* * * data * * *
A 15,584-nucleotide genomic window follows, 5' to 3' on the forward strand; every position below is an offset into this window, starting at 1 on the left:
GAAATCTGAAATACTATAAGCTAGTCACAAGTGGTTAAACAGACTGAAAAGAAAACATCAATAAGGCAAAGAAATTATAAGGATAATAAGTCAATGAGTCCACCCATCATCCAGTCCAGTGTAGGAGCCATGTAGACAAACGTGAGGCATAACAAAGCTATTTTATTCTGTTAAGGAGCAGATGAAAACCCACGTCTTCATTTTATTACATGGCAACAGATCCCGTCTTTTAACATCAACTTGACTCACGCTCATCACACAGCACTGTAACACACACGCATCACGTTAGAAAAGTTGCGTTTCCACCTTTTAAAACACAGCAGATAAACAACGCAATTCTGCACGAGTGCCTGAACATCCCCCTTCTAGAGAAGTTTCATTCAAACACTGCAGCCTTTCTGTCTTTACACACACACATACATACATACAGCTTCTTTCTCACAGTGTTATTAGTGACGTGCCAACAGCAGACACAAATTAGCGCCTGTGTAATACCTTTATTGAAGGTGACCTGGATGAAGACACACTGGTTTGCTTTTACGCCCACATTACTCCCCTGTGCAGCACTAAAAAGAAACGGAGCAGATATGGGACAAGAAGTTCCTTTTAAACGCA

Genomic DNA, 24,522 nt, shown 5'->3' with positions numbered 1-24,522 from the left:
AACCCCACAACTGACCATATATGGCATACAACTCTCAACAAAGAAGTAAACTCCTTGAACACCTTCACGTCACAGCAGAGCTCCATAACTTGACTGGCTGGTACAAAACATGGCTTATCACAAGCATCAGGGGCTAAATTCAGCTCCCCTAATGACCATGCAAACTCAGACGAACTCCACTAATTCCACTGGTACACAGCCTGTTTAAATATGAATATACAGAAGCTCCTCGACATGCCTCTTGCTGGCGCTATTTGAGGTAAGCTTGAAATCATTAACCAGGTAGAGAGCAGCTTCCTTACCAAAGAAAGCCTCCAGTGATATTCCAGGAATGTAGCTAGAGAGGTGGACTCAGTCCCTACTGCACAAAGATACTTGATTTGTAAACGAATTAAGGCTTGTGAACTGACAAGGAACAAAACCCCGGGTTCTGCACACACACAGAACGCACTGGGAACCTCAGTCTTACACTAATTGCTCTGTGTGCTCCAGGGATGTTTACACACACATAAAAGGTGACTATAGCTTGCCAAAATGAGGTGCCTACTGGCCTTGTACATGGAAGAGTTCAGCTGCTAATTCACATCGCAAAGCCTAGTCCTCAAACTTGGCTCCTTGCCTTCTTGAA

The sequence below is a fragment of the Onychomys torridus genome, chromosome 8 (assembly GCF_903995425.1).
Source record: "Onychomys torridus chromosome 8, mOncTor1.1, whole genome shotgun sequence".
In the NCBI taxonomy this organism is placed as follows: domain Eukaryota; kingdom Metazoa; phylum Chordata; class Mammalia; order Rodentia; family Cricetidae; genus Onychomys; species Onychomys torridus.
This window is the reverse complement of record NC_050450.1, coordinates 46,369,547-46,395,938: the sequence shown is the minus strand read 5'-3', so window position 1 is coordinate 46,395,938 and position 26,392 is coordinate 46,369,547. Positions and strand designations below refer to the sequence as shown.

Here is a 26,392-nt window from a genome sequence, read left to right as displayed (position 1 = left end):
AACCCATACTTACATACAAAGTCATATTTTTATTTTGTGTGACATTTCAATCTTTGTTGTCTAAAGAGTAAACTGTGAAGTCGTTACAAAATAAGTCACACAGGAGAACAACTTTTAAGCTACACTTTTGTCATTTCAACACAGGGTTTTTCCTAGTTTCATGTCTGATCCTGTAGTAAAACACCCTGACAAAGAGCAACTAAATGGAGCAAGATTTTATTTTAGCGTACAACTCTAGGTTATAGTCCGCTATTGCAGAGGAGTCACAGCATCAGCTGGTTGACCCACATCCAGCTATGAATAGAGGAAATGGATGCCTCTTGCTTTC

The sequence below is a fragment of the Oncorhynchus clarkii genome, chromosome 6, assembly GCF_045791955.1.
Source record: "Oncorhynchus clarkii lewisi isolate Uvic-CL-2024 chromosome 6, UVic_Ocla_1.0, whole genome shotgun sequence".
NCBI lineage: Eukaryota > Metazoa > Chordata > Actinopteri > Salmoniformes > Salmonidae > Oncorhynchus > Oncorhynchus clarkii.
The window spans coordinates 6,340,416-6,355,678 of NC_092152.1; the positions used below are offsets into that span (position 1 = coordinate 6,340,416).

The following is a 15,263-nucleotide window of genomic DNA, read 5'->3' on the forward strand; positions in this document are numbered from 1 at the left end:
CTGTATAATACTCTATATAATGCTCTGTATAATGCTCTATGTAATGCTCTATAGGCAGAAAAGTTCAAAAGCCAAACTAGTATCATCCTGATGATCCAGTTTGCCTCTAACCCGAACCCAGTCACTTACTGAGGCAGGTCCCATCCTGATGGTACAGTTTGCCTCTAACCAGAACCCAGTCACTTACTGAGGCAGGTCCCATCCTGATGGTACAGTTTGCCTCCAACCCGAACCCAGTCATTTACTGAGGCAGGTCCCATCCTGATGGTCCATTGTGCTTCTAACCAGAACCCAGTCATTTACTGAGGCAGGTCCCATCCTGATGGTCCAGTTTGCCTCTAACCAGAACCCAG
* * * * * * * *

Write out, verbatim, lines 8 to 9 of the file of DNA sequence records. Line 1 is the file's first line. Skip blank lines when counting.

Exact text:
This window is the reverse complement of record NC_050450.1, coordinates 46,369,547-46,395,938: the sequence shown is the minus strand read 5'-3', so window position 1 is coordinate 46,395,938 and position 26,392 is coordinate 46,369,547. Positions and strand designations below refer to the sequence as shown.

Here is a 26,392-nt window from a genome sequence, read left to right as displayed (position 1 = left end):